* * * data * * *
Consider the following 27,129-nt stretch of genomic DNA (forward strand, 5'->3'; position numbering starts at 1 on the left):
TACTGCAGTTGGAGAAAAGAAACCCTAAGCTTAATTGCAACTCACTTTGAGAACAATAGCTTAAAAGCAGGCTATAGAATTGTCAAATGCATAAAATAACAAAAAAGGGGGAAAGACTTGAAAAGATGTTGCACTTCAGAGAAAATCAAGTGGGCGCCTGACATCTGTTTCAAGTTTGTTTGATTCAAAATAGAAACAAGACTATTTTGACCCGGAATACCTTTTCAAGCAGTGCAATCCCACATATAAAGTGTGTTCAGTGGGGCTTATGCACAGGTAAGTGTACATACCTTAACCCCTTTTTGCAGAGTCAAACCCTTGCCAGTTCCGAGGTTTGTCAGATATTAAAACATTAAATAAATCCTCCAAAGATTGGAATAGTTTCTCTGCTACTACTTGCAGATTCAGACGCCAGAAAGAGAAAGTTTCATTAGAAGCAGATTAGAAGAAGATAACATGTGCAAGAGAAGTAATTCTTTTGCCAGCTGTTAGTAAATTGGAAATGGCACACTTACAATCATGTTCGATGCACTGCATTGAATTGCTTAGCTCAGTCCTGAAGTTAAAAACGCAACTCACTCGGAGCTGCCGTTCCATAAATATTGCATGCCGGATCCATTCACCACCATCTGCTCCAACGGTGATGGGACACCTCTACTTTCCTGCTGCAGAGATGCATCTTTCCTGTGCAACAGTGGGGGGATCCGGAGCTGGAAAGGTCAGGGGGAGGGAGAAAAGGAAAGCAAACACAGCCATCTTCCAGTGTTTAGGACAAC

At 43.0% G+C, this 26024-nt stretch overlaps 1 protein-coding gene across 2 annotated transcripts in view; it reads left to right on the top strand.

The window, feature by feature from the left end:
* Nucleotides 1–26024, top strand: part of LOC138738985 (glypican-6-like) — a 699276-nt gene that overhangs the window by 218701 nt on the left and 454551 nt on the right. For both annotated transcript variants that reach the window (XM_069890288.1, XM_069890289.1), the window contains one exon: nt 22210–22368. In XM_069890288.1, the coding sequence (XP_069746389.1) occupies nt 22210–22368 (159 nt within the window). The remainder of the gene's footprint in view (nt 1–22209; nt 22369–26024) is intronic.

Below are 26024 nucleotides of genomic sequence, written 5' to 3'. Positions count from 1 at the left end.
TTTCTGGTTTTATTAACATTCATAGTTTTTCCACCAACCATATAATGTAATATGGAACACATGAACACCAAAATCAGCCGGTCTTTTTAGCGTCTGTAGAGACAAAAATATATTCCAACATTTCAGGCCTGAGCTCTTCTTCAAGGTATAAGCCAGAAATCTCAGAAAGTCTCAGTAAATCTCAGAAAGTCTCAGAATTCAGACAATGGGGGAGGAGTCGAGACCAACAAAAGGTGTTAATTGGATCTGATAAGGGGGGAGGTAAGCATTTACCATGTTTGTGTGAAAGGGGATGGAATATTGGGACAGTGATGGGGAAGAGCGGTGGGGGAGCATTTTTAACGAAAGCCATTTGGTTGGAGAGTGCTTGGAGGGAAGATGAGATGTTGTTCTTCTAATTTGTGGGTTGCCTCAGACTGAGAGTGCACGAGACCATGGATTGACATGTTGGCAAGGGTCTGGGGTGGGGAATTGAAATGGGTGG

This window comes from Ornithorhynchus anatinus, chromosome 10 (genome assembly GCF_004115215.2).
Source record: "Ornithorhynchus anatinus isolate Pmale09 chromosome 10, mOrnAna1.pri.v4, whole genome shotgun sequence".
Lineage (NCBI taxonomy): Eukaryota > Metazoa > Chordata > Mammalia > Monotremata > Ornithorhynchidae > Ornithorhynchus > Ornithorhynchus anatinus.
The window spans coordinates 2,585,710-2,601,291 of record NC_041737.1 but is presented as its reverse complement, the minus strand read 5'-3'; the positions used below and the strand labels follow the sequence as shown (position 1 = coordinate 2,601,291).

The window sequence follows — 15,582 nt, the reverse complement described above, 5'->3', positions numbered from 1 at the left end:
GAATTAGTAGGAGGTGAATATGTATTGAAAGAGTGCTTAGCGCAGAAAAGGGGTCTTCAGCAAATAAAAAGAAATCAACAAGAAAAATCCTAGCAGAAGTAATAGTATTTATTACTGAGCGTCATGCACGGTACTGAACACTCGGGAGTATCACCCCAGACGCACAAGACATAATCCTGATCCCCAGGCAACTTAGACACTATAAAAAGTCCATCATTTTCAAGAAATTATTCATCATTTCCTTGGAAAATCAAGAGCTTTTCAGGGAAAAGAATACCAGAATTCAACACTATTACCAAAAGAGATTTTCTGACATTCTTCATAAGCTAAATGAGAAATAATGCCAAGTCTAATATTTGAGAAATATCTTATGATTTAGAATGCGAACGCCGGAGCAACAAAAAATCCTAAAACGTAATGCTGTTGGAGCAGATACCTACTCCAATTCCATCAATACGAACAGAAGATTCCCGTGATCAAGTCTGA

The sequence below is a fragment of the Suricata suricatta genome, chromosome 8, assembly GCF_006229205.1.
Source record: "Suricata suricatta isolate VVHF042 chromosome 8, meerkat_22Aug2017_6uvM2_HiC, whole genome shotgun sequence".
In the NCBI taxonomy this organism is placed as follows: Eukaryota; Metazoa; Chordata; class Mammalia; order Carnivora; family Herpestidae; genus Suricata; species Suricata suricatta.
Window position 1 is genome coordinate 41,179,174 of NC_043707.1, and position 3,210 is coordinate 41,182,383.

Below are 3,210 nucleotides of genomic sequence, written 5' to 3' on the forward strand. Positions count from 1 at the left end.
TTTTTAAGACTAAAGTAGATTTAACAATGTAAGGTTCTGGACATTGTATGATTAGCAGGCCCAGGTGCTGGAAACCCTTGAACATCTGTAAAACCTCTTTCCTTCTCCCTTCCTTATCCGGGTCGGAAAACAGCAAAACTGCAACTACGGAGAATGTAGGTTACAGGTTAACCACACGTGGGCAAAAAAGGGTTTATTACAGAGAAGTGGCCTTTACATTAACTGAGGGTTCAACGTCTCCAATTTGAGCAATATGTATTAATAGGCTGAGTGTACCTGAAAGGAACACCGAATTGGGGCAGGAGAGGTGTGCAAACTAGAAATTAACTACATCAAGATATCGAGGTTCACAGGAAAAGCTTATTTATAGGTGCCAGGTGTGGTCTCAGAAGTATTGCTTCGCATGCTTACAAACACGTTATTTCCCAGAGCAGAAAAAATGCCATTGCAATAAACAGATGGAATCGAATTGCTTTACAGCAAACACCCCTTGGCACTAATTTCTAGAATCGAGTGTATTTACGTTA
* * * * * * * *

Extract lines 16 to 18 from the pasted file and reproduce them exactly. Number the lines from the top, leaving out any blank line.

In the NCBI taxonomy this organism is placed as follows: Eukaryota; Metazoa; Chordata; class Mammalia; order Carnivora; family Herpestidae; genus Suricata; species Suricata suricatta.
Window position 1 is genome coordinate 41,179,174 of NC_043707.1, and position 3,210 is coordinate 41,182,383.

Below are 3,210 nucleotides of genomic sequence, written 5' to 3' on the forward strand. Positions count from 1 at the left end.